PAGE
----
No wonder the gap between what the ‘average’ person earns and what top executives earn is growing. Today we hear the CEO of HP is being replaced and is walking away with a $25 million payout. WTF! The stock price of HP under Apotheker has plummeted (40% down this year alone). When employing Leo Apotheker just under a year ago HP issued a statement that ‘now we have the best team to realize the company’s enormous potential’. Yeah right!
Dan Ariely, the behavioral economist, implies the link between CEO performance to an organizations performance;
In the last year I’ve asked many board members how much of a company’s stock value they think should be attributed to the CEO’s strength, and the answer is surprising. They estimate that you’ll get about 10% more stock value, on average, from a good CEO than from a mediocre one.
Certainly some governments have looked into interfering with these rewards of failure in business. For example, a decade back the UK House of Commons Trade and Industry Committee issued a Green Paper as “it appeared [that] directors who had presided over a significant loss in the value of a company had left the company with an exceptionally large redundancy package. The impression given was that they had been amply rewarded for failure”. I certainly don’t believe that the government should be interfering in business as just look what happened when the US government interfered in home loan markets.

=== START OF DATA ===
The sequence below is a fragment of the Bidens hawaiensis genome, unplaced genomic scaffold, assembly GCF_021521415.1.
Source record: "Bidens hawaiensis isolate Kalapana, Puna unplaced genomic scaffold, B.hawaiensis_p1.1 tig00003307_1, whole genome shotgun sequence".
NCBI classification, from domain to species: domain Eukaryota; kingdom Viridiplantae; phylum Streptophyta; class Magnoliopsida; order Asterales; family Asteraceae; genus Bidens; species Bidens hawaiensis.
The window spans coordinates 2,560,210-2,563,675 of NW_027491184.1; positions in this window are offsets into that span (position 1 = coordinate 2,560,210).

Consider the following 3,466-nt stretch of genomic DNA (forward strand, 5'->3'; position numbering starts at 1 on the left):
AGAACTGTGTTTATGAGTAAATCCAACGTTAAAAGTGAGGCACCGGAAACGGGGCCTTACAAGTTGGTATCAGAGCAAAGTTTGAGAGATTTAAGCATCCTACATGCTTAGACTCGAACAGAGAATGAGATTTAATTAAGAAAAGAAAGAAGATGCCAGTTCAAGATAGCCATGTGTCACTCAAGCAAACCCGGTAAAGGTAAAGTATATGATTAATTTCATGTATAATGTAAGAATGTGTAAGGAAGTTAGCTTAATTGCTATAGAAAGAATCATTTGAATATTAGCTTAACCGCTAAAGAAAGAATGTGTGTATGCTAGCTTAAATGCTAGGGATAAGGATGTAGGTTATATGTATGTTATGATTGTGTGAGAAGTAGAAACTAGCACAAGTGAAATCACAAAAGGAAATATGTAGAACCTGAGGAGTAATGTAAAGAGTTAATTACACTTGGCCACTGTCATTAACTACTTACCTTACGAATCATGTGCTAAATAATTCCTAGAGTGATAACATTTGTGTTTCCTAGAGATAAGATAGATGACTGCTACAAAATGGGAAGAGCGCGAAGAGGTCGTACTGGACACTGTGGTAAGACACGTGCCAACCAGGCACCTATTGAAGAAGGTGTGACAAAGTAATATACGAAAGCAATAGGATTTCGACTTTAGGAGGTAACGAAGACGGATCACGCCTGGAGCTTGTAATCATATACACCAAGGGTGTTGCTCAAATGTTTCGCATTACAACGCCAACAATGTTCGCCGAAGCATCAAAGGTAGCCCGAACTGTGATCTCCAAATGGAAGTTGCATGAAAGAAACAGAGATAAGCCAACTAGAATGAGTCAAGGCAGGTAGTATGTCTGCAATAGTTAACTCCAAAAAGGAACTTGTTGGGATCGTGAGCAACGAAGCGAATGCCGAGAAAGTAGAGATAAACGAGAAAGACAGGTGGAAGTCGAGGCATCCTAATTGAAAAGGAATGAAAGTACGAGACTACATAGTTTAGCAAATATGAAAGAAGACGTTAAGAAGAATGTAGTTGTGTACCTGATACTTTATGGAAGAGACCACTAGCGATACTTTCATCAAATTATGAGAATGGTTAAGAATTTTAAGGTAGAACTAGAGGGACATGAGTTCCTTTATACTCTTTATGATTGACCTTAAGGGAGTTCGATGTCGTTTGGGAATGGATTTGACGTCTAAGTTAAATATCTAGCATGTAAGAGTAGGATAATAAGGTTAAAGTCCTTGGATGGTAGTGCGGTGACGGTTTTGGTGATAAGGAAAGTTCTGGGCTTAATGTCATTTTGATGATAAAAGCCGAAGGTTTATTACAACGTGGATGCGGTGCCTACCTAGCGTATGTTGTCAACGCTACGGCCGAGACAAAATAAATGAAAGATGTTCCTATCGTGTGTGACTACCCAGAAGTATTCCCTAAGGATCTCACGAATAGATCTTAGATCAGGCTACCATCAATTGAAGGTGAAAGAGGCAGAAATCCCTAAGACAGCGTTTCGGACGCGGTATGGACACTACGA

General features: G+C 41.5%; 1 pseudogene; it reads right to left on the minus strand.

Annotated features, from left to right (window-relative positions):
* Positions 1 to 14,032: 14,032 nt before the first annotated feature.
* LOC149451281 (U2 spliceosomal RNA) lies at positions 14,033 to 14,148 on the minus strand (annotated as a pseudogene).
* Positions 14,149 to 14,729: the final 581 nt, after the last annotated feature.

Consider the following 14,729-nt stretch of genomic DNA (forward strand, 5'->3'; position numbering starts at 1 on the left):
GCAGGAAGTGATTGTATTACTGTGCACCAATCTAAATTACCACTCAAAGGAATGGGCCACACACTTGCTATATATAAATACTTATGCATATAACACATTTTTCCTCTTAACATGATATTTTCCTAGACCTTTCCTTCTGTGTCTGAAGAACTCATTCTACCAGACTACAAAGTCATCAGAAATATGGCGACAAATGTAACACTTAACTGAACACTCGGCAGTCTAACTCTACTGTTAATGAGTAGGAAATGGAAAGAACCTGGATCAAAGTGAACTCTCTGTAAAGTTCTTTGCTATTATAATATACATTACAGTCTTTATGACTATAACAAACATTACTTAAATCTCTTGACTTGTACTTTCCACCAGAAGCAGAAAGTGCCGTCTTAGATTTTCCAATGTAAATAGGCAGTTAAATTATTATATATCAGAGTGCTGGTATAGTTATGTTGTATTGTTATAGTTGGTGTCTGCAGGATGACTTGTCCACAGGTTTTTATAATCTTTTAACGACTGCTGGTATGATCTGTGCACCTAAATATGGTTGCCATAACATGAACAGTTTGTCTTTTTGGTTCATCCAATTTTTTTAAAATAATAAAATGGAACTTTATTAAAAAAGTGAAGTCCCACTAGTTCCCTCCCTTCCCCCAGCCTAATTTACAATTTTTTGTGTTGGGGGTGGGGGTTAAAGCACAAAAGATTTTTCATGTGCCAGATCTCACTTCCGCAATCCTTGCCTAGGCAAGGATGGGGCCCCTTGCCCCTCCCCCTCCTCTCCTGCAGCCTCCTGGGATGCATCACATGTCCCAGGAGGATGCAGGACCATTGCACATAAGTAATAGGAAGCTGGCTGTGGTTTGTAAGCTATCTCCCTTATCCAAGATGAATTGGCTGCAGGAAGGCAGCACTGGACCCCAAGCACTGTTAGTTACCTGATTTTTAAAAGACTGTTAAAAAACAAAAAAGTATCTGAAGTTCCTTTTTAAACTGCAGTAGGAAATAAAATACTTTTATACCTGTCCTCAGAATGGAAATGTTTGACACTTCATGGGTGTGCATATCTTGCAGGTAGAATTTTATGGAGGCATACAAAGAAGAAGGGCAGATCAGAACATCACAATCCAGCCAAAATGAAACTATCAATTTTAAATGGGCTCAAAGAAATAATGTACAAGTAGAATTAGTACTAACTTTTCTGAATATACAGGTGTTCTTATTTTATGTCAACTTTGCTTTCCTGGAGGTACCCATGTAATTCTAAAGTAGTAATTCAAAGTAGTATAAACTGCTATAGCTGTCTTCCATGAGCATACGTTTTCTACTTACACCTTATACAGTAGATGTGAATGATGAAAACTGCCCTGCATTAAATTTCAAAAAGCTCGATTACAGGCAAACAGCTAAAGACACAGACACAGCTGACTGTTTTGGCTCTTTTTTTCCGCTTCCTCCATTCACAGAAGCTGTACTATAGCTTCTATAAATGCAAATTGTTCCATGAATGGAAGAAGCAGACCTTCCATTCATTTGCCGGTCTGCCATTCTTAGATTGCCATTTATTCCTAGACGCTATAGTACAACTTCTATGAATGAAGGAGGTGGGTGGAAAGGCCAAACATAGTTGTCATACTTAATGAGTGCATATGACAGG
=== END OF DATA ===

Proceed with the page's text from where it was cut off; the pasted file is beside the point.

The question really is, what is it going to take for companies to stop rewarding failure. If someone is paid $25 million to fail then what incentive is there for them to actually do a good job?
P.S. Related, but as an aside, I’m a great fan of Drucker and his Management by Objectives(MBO). There are many negative criticisms of MBO however, in my opinion, these criticisms are often misplaced and the true nature of MBO is misunderstood by the criticizing party. One of these criticisms is in the book
‘Peter F. Drucker: critical evaluations in business and management, Volume 1’ by John Cunningham Wood and Michael C. Wood where they write “The MBO “contract” is theoretically defective … there is no return committment to give him reward for success. Rather there is a vague expectancy of punishment for failure”. For executives, perhaps the executives should suffer punishment for failure rather than reward as in the case of HP.